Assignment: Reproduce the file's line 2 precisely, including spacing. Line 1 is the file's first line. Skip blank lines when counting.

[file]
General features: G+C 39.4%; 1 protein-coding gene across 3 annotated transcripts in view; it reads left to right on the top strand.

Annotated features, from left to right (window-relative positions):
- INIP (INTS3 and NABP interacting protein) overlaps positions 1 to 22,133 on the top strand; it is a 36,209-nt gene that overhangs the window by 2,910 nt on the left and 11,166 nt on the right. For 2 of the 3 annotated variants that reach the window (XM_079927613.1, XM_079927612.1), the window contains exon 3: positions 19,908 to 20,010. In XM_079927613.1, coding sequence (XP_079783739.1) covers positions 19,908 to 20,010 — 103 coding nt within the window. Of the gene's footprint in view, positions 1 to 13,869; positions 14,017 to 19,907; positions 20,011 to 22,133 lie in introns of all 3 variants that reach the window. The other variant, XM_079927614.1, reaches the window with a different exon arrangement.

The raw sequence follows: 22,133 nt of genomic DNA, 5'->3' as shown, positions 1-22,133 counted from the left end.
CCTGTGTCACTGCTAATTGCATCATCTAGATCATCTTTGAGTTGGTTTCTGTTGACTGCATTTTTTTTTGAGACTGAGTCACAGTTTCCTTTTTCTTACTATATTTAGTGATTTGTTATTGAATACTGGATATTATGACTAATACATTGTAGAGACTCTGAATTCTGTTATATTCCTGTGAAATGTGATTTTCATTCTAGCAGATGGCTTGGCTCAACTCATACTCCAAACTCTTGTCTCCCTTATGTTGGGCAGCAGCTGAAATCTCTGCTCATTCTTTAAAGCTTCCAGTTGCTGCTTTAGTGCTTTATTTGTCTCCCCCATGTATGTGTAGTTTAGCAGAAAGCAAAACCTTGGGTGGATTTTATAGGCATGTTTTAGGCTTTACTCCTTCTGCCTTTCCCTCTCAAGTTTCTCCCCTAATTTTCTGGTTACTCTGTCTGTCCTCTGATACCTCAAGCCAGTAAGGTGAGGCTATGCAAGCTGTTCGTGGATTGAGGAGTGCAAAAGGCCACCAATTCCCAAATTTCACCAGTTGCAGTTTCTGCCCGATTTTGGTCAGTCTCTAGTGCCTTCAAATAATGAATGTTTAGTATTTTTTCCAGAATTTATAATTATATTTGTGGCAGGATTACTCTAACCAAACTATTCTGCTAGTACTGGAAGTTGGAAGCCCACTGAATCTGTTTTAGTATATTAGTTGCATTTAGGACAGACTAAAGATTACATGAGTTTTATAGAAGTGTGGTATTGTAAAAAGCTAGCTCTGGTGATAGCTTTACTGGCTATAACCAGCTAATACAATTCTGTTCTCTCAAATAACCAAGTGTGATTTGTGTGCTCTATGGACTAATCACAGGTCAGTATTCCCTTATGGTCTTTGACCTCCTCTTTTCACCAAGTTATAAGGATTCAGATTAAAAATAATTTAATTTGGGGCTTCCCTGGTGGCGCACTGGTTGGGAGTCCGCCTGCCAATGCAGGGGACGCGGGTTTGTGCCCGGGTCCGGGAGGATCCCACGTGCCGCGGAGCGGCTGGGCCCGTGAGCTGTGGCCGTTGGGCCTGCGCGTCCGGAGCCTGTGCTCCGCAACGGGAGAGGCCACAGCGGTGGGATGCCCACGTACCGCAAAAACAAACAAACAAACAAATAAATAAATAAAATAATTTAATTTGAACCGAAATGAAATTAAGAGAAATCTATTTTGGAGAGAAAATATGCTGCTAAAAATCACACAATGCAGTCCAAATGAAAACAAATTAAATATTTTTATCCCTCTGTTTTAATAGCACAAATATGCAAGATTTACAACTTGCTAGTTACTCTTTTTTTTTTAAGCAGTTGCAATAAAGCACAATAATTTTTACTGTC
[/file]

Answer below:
Annotated features, from left to right (window-relative positions):